Friday, January 30, 2009

Twenty-five random things about me

Terry was tagged to list twenty-five random things about himself the other day and in turn tagged a couple others. No one has tagged me, probably because no one knows about me or my blog, but I'm taking up the challenge anyway. A few of my random things may be familiar to you if you're one of the couple of people who read this blog:
  1. I've written two screenplays.
  2. My favorite actor is Cary Grant.
  3. Contrary to what Terry said, Ingrid Bergman was the most beautiful of all the movie stars.
  4. Though it's a crowded field, my favorite musician is Van Morrison. I can listen to his music at any time, in any mood, and never tire of it.
  5. My favorite classical composer is Beethoven, by a nose over Bach, and half a length in front of Mozart.
  6. I can't really name an all-time favorite author. There's a lot of good ones and I keep discovering more. I've already written about some of those who've influence me most.
  7. I cook terrific hamburgers.
  8. I used to be terrified of flying. Now I'm not.
  9. Contrary to popular belief, I think the past ten years have been "The Golden Age" of television, not the 1950s or 60s. The Sopranos, The Wire, The Shield, Mad Men, Curb Your Enthusiasm, 24, Entourage, among others, are better entertainment than what was produced back in the day.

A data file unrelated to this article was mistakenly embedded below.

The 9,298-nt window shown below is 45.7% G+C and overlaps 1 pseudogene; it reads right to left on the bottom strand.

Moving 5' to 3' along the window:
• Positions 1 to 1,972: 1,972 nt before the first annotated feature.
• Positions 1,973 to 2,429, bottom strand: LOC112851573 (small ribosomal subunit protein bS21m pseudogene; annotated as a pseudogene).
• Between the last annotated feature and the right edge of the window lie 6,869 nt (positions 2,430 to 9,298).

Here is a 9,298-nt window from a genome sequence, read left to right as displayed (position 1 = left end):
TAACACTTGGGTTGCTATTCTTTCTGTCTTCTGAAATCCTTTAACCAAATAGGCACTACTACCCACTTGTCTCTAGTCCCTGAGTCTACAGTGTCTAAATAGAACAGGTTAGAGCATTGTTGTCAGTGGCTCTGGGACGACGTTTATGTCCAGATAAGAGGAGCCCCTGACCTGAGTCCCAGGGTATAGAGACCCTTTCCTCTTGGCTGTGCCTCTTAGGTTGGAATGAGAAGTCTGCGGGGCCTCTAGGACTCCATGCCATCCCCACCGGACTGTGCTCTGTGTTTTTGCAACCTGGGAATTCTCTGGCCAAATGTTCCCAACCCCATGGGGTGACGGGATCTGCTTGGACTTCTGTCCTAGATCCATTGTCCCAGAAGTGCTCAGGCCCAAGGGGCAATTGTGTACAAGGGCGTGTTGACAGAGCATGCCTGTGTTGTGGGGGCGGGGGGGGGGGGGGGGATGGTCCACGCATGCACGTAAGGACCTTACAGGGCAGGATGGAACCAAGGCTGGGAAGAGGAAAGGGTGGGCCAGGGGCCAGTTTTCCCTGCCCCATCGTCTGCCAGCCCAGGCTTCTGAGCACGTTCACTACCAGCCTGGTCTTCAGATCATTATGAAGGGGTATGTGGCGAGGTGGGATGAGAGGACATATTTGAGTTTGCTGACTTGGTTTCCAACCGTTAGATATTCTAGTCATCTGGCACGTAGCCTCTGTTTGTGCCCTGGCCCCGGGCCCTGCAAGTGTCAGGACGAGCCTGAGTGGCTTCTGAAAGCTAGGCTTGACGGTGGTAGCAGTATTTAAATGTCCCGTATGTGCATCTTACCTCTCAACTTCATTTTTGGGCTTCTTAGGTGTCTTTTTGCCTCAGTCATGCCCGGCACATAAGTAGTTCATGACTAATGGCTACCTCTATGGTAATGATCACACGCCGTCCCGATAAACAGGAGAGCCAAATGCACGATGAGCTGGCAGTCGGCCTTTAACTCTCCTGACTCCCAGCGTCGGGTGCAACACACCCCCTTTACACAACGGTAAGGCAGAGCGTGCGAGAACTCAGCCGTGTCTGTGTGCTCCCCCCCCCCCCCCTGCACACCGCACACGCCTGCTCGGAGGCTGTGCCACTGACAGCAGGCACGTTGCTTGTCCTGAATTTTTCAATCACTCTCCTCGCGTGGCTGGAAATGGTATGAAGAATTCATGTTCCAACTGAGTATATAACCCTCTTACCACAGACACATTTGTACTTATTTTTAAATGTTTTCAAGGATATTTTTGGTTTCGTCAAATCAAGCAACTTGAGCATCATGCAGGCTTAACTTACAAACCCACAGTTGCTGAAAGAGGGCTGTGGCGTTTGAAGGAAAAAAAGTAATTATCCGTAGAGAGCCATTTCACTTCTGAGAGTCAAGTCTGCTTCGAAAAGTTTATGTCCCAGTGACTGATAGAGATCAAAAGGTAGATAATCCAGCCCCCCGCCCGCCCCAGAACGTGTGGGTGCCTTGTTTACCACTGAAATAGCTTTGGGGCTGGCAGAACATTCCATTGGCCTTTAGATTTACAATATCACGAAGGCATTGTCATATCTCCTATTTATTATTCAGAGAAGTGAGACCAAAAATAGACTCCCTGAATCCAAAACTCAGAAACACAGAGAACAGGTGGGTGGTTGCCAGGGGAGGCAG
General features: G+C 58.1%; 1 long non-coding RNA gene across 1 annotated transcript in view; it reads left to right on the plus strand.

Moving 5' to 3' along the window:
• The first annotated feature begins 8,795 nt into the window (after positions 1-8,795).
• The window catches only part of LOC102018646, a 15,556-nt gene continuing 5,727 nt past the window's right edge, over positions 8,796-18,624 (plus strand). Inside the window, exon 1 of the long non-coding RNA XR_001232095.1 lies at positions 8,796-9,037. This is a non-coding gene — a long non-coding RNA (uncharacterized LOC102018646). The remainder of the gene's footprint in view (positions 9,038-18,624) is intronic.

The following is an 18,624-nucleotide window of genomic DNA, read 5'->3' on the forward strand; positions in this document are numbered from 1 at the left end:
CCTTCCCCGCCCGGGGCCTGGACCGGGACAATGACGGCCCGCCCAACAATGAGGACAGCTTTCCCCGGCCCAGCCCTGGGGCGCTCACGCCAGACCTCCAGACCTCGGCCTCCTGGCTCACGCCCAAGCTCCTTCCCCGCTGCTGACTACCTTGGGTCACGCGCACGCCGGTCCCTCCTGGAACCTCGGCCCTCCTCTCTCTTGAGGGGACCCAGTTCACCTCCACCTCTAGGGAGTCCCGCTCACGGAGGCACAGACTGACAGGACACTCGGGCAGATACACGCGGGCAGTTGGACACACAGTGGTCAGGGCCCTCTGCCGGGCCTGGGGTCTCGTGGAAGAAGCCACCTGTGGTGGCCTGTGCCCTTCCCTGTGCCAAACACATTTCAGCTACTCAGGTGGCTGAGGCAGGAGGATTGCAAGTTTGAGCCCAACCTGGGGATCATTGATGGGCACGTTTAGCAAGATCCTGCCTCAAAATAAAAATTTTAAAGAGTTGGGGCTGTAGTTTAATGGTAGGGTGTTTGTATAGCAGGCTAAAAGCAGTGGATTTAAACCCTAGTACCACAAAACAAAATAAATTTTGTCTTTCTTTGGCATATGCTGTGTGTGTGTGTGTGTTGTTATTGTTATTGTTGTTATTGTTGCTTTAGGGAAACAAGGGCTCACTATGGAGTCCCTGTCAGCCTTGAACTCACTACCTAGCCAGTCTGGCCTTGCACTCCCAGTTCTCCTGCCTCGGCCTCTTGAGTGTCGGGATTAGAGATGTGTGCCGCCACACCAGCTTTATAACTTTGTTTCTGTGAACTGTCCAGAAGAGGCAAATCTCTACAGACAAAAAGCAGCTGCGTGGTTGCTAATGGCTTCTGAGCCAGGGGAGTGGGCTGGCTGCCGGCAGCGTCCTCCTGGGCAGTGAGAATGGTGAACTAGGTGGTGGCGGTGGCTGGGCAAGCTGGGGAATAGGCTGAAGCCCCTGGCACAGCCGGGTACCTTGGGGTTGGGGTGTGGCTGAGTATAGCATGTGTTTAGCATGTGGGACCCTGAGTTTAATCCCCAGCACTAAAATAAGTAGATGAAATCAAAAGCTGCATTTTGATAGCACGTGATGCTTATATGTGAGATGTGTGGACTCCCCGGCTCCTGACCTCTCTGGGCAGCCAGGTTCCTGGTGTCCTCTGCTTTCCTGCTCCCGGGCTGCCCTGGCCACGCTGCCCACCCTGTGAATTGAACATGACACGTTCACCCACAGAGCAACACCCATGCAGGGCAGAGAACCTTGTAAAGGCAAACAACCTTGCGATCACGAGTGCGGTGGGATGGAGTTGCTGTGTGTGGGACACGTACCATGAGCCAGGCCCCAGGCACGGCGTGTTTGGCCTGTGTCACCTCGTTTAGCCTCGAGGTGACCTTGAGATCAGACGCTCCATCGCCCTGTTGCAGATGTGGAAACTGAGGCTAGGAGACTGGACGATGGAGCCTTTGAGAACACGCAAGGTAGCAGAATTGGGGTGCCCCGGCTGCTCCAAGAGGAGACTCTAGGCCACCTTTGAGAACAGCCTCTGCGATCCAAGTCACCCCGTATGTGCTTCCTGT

10. Having said that, I hate reality TV.
  11. Like Terry, I can't dance. I have two left feet. My father, who could dance, gave me a quick lesson the day before I got married so I could get through the first dance with my wife at the reception. When I asked him how I did he shrugged and said, 'fair.' He was probably being kind.
  12. I have an acute sense of smell, probably inherited from my mother. Any perfume, detergent, or room deodorizer gives me an instant headache. If you see a guy holding his breath while walking briskly through the ladies perfume section at the department store, that's probably me.
  13. I've lived at my current residence for over twenty years. Before that, I'd never lived in a house for longer than a four year stretch.